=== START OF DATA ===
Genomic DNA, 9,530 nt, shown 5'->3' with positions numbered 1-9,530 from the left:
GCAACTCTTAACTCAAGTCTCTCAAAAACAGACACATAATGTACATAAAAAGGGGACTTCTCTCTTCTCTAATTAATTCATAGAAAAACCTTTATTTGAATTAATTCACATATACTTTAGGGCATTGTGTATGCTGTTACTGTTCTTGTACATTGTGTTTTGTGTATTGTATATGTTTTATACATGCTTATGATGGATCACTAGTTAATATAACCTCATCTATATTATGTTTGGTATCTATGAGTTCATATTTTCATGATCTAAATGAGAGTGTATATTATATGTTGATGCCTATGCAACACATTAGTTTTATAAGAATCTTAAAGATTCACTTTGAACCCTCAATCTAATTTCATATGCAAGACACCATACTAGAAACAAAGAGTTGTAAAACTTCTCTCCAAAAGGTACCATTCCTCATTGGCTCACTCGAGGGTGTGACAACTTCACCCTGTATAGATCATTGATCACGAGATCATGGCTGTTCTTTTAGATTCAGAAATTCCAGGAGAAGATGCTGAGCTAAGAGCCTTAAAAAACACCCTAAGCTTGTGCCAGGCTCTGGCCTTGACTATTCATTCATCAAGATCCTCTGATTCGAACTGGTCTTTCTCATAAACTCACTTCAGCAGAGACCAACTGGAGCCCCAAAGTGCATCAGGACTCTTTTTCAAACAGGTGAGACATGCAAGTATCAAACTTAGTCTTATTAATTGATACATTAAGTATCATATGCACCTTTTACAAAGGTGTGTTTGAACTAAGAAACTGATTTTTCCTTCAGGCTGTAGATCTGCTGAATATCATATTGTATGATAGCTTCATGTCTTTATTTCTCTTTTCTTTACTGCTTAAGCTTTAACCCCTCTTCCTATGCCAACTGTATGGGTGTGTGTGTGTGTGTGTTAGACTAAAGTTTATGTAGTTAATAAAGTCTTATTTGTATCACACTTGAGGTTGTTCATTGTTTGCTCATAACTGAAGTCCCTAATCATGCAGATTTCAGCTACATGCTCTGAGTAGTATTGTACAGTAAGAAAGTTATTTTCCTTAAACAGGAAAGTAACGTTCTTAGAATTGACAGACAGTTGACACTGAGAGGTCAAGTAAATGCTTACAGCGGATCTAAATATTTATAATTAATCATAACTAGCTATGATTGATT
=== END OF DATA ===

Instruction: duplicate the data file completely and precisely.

Genomic DNA, 9,530 nt, shown 5'->3' with positions numbered 1-9,530 from the left:
GCAACTCTTAACTCAAGTCTCTCAAAAACAGACACATAATGTACATAAAAAGGGGACTTCTCTCTTCTCTAATTAATTCATAGAAAAACCTTTATTTGAATTAATTCACATATACTTTAGGGCATTGTGTATGCTGTTACTGTTCTTGTACATTGTGTTTTGTGTATTGTATATGTTTTATACATGCTTATGATGGATCACTAGTTAATATAACCTCATCTATATTATGTTTGGTATCTATGAGTTCATATTTTCATGATCTAAATGAGAGTGTATATTATATGTTGATGCCTATGCAACACATTAGTTTTATAAGAATCTTAAAGATTCACTTTGAACCCTCAATCTAATTTCATATGCAAGACACCATACTAGAAACAAAGAGTTGTAAAACTTCTCTCCAAAAGGTACCATTCCTCATTGGCTCACTCGAGGGTGTGACAACTTCACCCTGTATAGATCATTGATCACGAGATCATGGCTGTTCTTTTAGATTCAGAAATTCCAGGAGAAGATGCTGAGCTAAGAGCCTTAAAAAACACCCTAAGCTTGTGCCAGGCTCTGGCCTTGACTATTCATTCATCAAGATCCTCTGATTCGAACTGGTCTTTCTCATAAACTCACTTCAGCAGAGACCAACTGGAGCCCCAAAGTGCATCAGGACTCTTTTTCAAACAGGTGAGACATGCAAGTATCAAACTTAGTCTTATTAATTGATACATTAAGTATCATATGCACCTTTTACAAAGGTGTGTTTGAACTAAGAAACTGATTTTTCCTTCAGGCTGTAGATCTGCTGAATATCATATTGTATGATAGCTTCATGTCTTTATTTCTCTTTTCTTTACTGCTTAAGCTTTAACCCCTCTTCCTATGCCAACTGTATGGGTGTGTGTGTGTGTGTGTTAGACTAAAGTTTATGTAGTTAATAAAGTCTTATTTGTATCACACTTGAGGTTGTTCATTGTTTGCTCATAACTGAAGTCCCTAATCATGCAGATTTCAGCTACATGCTCTGAGTAGTATTGTACAGTAAGAAAGTTATTTTCCTTAAACAGGAAAGTAACGTTCTTAGAATTGACAGACAGTTGACACTGAGAGGTCAAGTAAATGCTTACAGCGGATCTAAATATTTATAATTAATCATAACTAGCTATGATTGATT